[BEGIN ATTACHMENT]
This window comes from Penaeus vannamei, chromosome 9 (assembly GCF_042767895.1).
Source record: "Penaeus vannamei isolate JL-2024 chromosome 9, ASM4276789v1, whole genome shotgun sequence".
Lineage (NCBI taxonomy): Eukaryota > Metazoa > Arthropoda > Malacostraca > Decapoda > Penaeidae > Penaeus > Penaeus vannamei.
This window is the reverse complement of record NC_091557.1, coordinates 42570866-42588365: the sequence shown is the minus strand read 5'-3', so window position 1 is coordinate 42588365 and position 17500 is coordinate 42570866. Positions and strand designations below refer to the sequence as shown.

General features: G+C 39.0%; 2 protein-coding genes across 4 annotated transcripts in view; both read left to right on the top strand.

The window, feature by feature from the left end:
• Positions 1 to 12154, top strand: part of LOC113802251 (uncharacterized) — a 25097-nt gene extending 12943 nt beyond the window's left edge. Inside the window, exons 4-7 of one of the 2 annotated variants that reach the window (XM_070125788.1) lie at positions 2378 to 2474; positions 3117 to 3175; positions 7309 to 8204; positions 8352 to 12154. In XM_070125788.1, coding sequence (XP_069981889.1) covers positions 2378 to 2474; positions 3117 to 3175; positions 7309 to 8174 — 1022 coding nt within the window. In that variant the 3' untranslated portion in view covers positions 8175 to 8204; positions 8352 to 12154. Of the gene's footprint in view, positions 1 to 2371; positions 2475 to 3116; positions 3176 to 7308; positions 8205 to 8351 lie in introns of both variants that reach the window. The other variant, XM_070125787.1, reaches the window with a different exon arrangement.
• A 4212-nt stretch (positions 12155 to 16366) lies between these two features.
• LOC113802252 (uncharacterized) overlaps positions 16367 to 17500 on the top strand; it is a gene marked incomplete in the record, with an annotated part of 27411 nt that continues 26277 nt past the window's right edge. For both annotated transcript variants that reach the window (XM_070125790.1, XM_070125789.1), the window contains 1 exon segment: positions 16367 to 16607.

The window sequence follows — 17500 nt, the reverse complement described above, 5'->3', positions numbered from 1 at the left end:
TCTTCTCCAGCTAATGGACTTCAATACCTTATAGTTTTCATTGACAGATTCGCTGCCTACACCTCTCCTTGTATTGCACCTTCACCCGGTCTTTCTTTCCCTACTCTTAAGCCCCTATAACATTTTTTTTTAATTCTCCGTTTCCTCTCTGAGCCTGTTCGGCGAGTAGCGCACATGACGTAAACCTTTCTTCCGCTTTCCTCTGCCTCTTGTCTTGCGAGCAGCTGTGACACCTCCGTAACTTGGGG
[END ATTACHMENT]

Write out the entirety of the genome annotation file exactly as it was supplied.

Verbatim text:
This window comes from Penaeus vannamei, chromosome 9 (assembly GCF_042767895.1).
Source record: "Penaeus vannamei isolate JL-2024 chromosome 9, ASM4276789v1, whole genome shotgun sequence".
Lineage (NCBI taxonomy): Eukaryota > Metazoa > Arthropoda > Malacostraca > Decapoda > Penaeidae > Penaeus > Penaeus vannamei.
This window is the reverse complement of record NC_091557.1, coordinates 42570866-42588365: the sequence shown is the minus strand read 5'-3', so window position 1 is coordinate 42588365 and position 17500 is coordinate 42570866. Positions and strand designations below refer to the sequence as shown.

General features: G+C 39.0%; 2 protein-coding genes across 4 annotated transcripts in view; both read left to right on the top strand.

The window, feature by feature from the left end:
• Positions 1 to 12154, top strand: part of LOC113802251 (uncharacterized) — a 25097-nt gene extending 12943 nt beyond the window's left edge. Inside the window, exons 4-7 of one of the 2 annotated variants that reach the window (XM_070125788.1) lie at positions 2378 to 2474; positions 3117 to 3175; positions 7309 to 8204; positions 8352 to 12154. In XM_070125788.1, coding sequence (XP_069981889.1) covers positions 2378 to 2474; positions 3117 to 3175; positions 7309 to 8174 — 1022 coding nt within the window. In that variant the 3' untranslated portion in view covers positions 8175 to 8204; positions 8352 to 12154. Of the gene's footprint in view, positions 1 to 2371; positions 2475 to 3116; positions 3176 to 7308; positions 8205 to 8351 lie in introns of both variants that reach the window. The other variant, XM_070125787.1, reaches the window with a different exon arrangement.
• A 4212-nt stretch (positions 12155 to 16366) lies between these two features.
• LOC113802252 (uncharacterized) overlaps positions 16367 to 17500 on the top strand; it is a gene marked incomplete in the record, with an annotated part of 27411 nt that continues 26277 nt past the window's right edge. For both annotated transcript variants that reach the window (XM_070125790.1, XM_070125789.1), the window contains 1 exon segment: positions 16367 to 16607.

The window sequence follows — 17500 nt, the reverse complement described above, 5'->3', positions numbered from 1 at the left end:
TCTTCTCCAGCTAATGGACTTCAATACCTTATAGTTTTCATTGACAGATTCGCTGCCTACACCTCTCCTTGTATTGCACCTTCACCCGGTCTTTCTTTCCCTACTCTTAAGCCCCTATAACATTTTTTTTTAATTCTCCGTTTCCTCTCTGAGCCTGTTCGGCGAGTAGCGCACATGACGTAAACCTTTCTTCCGCTTTCCTCTGCCTCTTGTCTTGCGAGCAGCTGTGACACCTCCGTAACTTGGGG